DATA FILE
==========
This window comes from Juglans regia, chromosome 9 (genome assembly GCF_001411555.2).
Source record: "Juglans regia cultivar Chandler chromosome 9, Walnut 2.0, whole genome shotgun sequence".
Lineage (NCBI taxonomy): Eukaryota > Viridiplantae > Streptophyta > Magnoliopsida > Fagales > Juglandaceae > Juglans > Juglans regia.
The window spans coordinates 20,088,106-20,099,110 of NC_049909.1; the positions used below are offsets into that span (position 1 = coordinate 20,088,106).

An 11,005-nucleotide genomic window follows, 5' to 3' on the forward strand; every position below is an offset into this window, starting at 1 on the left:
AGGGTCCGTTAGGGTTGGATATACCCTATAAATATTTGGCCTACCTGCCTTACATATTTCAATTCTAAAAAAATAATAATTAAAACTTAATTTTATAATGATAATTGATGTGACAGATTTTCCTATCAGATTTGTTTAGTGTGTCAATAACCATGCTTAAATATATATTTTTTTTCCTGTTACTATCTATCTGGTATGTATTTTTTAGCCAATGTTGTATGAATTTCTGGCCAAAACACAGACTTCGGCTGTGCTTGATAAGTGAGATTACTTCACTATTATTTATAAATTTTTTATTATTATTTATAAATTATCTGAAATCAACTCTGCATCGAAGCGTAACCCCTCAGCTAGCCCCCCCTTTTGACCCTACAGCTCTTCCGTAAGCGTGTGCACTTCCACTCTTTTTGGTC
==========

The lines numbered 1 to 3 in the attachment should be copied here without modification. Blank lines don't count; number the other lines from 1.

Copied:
This window comes from Juglans regia, chromosome 9 (genome assembly GCF_001411555.2).
Source record: "Juglans regia cultivar Chandler chromosome 9, Walnut 2.0, whole genome shotgun sequence".
Lineage (NCBI taxonomy): Eukaryota > Viridiplantae > Streptophyta > Magnoliopsida > Fagales > Juglandaceae > Juglans > Juglans regia.